13 people are killed during shelling of bus in the rebel-held city of Donetsk
18/22 24 January 2015
Ten people were killed after pro-Russian separatists bombarded the east Ukrainian port city of Mariupol
19/22 2 February 2015
There was a dangerous shift in tempo as rebels bolstered troop numbers against government forces
20/22 11 February 2015
European leaders meet in Minsk and agree on a ceasefire in eastern Ukraine beginning on February 14. From left to right: Belarus President Alexander Lukashenko, Russian President Vladimir Putin, German Chancellor Angela Merkel, France's President Francois Hollande and Ukrainian President Petro Poroshenko.
MAXIM MALINOVSKY | AFP | Getty Images
21/22 13 February 2015
Pro-Russian rebels in the city of Gorlivka, in the Donetsk region, fire missiles at Ukrainian forces in Debaltseve. Fighting continued in Debaltseve for a number of days after the Minsk ceasefire began.
ANDREY BORODULIN | AFP | Getty Images
22/22 18 February 2015
Ukrainian soldiers repair the bullet-shattered windshield of their truck as their withdraw from the strategic town of Debaltseve. Following intense shelling from pro-Russian rebels, Ukrainian forces began to leave the town in the early hours of February 18.
Brendan Hoffman | Getty Images
In talking tough about Russia and the security of Europe’s eastern flank, while travelling to Sierra Leone, however, the Defence Secretary unwittingly summed up one of this country’s most pressing dilemmas. The UK may occupy a permanent seat at the UN Security Council and it may have an independent nuclear deterrent (if you don’t define “independent” too closely), but how realistic is it to aspire any more to a global role? Would we not be better concentrating on the defence and well-being of our own backyard?
This is the nub of a discussion that is simmering beneath the surface of British politics, but has yet to graduate into a full-on national debate. It brings together our diplomatic stance, our future military capability and how we see ourselves in the world. All those elements are currently in flux, in a way that could change the UK and its self-image for ever.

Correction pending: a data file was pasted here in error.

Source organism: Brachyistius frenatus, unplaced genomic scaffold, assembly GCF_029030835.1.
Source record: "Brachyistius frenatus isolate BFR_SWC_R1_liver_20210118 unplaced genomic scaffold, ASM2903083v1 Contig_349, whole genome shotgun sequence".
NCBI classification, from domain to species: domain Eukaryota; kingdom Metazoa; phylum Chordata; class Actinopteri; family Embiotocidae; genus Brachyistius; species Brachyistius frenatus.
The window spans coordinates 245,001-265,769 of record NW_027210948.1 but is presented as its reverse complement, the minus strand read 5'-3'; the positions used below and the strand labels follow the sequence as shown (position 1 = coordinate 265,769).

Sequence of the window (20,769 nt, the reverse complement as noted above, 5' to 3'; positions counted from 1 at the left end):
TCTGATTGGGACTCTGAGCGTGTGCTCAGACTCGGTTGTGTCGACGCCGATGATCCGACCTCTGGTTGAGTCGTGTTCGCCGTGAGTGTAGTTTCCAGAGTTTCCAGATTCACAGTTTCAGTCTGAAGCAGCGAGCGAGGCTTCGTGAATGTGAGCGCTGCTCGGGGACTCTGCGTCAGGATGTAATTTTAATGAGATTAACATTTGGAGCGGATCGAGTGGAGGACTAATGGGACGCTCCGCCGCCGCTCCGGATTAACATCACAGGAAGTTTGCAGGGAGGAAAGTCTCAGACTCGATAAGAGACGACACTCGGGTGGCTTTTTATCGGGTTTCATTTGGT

I first caught wind of the controversies – and the unease of many in the upper echelons of the military – before Christmas, when a very senior former member of the top brass stood up at a gathering of foreign policy “wonks” to deplore what he saw as the British public’s current aversion to military combat. He called on his erstwhile comrades-in-arms to put themselves about more, to campaign publicly for the UK to honour its military heritage, and to defend the usefulness of international involvement.
But who were the top brass – past or present – to try to dictate, either to elected politicians, or to UK voters, what they should think? Is not a central principle of Western democracy the subordination of the military to political leadership? Claim a voice in the discussion by all means, but the intention here seemed to be to more than this.
The current distaste of the public for new interventions is hardly irrational. Consider the experience of the past 20 or so years. From Afghanistan, through Iraq, to Libya, the UK’s military endeavours have hardly been crowned in glory. The top brass may blame the politicians (sotto voce) for these failures, even as they admit – also sotto voce – that they did too little at the time to warn of the risks and cost. The refusal of the public, and Parliament, to authorise intervention in Syria was a direct consequence of these failures.
The picture is not entirely bleak. The Kosovo intervention just about attained its objectives, though this new nation-state is nowhere near being able to stand on its own two feet. But probably the only success has been Sierra Leone (though, again, distance may supply a flattering veneer). Contrast the plight of Ukraine, today, however, and Michael Fallon’s chosen destination this week can well be understood.
More difficult to discern is what lies behind the arguments now being half-aired. The top brass clearly hoped for better relations with a Conservative Prime Minister than has actually been the case. How far does discontent at the top stem from resistance to further projected reductions in manpower, including at the senior officer level, from inter-service rivalry, or from resentment about the apparently diminished influence of the military at the UK’s top table?
Earlier this week, the head of the army, General Sir Nicholas Carter, sounded a conciliatory note, accepting that the size of the military and what it was required to do were proportionate, though the way he couched this implied there were dissenters. A few days earlier, the former head of MI6, Sir John Sawers, had talked of the pros – and the cons – of military intervention, saying it was something the country had to decide.
At present, it seems, there are two divisions. One is between a proud professional military and a civilian public tired of distant wars “of choice”. The other is between the “opinion-forming” elite – who retain, according to a recent Chatham House survey, a desire to see the UK playing a global role – and the rest. It is not clear where the “rest” stand. But if the closed-door discussion produces an open debate, we – and the next government – might usefully find out.Reuse content